Top 10 Questions
1. How do I know if I need counseling?
There are several ways to determine if you need counseling.
2. How can I find the right counselor for me?
Ask other people for referrals. When you look for other services you try to get some first hand information from those who have used the services.
There are national and local professional organizations that will give referrals, such as New Life Clinics, American Association of Christian Counselors, Focus on the Family, and Christian Counselors of Central Florida. These organizations have very stringent criteria for therapists they refer.
A good consumer will call several counselors and talk with them. Ask about their credentials, their experiences with the particular problem you are facing, their type of counseling (theories or philosophies), and any specialized training they might have in the area of your concern.
You can make an appointment and meet with me face to face to decide if I am able to meet your needs.
3. Can my marriage / relationship be saved?
It is not the therapists job to save the marriage or relationship. Only you can do this. I will help you try to figure out what went wrong and how to fix it. This requires:
4. What about counseling for children?
If your child is showing signs that he or she is having problems, it is a good idea to bring them in for an evaluation. No child is too young for an evaluation. Prevention now is better than repair later.
They may be acting in ways that are not typical for them, such as bed-wetting, separation anxiety, aggressive behavior, or school-related behavior problems. It is likely that your children have been trying to show you that something is wrong by their actions. Often they cannot put their feelings into words.
Family crises, such as a separation, divorce, and death are often difficult for children to handle on their own, and they need your help in learning how to deal with these situations.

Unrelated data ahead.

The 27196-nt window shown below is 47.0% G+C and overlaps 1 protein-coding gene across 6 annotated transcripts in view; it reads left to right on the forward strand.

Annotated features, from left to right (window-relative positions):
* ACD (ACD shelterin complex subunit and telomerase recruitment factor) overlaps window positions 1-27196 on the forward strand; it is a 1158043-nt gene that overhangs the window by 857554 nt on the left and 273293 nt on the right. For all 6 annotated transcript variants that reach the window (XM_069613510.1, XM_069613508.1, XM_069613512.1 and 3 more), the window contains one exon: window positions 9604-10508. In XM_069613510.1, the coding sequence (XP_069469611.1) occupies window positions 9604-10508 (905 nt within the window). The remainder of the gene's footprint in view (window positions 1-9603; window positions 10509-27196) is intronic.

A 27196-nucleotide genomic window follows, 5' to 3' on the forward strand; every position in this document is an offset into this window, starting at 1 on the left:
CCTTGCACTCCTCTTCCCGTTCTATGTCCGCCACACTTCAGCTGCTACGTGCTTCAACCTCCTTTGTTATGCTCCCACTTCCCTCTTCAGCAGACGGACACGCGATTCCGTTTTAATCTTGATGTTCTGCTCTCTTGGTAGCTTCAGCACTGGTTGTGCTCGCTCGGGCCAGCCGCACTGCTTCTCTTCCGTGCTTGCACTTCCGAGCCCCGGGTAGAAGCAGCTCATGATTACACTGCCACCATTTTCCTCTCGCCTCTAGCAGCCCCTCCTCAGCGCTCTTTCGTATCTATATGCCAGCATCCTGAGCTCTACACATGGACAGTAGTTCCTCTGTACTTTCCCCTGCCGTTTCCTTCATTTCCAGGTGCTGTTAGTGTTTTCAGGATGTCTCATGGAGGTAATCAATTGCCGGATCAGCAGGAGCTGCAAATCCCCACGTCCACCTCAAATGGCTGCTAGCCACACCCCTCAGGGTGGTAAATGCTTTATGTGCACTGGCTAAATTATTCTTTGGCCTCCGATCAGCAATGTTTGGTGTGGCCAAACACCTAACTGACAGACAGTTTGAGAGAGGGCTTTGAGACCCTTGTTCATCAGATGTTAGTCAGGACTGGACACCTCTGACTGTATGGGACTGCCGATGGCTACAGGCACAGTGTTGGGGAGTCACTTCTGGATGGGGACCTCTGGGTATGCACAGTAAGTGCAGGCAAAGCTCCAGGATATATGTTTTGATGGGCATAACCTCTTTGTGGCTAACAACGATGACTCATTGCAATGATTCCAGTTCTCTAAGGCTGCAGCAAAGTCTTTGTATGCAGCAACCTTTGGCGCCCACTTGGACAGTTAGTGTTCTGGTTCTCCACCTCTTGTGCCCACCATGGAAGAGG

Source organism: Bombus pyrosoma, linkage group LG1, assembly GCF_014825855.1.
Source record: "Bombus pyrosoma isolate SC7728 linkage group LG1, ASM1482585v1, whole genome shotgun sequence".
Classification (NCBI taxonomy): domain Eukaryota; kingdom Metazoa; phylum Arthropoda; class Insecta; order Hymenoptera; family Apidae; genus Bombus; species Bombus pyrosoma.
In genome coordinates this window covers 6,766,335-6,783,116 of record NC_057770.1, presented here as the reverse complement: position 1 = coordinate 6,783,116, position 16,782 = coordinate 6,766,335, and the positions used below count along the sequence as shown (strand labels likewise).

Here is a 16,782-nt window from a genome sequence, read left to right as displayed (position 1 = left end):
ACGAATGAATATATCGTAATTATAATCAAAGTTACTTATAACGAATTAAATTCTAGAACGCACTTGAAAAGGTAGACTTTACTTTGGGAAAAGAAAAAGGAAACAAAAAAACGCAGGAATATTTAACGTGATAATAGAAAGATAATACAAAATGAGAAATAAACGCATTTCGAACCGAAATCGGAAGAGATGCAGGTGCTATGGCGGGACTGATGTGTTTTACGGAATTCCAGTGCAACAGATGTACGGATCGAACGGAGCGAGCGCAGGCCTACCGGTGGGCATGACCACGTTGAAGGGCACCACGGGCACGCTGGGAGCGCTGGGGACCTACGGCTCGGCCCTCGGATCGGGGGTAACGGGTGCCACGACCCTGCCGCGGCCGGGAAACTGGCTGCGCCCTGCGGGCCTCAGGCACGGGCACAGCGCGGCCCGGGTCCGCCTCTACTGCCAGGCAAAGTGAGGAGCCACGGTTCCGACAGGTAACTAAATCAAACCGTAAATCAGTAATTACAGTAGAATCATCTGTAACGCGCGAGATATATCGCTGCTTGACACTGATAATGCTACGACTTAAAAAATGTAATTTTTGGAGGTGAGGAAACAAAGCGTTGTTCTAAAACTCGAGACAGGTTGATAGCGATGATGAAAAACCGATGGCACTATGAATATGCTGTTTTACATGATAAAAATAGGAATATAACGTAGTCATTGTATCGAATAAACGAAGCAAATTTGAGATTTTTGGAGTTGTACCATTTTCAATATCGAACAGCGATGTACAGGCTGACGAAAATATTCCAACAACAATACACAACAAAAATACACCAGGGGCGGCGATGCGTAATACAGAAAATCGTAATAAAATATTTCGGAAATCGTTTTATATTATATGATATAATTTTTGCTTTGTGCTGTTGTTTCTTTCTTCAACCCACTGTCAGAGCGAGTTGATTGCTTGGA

5. How do I get my child, especially teens to come to counseling?
My experience has shown that families that identify the problem as a family problem or concern rather than point the finger of blame on one member are more likely to get the children to cooperate with the counseling process.
Parents that are willing to consider that they might have contributed to their childrens misbehavior are more likely to get beneficial results from counseling.
6. How long does counseling take?
The best answer to this is the comparison to taking your car to the body shop for repairs after an accident. How much damage has been done to the vehicle?
The answer to how long will the counseling take can best be determined by a thorough evaluation of the problem.
7. What if my friend or spouse is addicted? Can counseling help them?
An initial evaluation is important in determining the extent of the problem and setting up a plan for treatment. There is often a history of alcohol or drug abuse in a persons family, sometimes going back for generations. It is difficult to break such longstanding patterns.
If the person who is addicted is willing to make a strong commitment
to treatment over an extended period of time, as well as a genuine desire
to change then counseling is likely to be quite beneficial.
8. If the person who is addicted is not willing to come into counseling, what can I do?
You can learn new ways of interacting with the addicted person so as to not continue to support their destructive behaviors.
You can learn new ways of protecting yourself from harmful interactions with the addicted person.
You can learn ways to break the destructive or harmful patterns of the addicted family.
9. Why should I go to counseling? How will it benefit me?
Everyone can benefit from counseling. Some of the benefits are:
10. How will I know when I am done?
The client and therapist work together to set up goals for counseling. When you have accomplished your goals and made the changes you wanted in your life. It is up to you to decide whether or not you have done what you wanted to do in coming to counseling.
Often, one change leads to another, and you may realize that you have changed some things without even realizing it. It is important to evaluate your progress along the way, and see if there are other areas you would like to explore.
As always, it is your decision to begin counseling and it is your decision
to end it. When the time comes, you will know, and it will feel like the
right thing to do.
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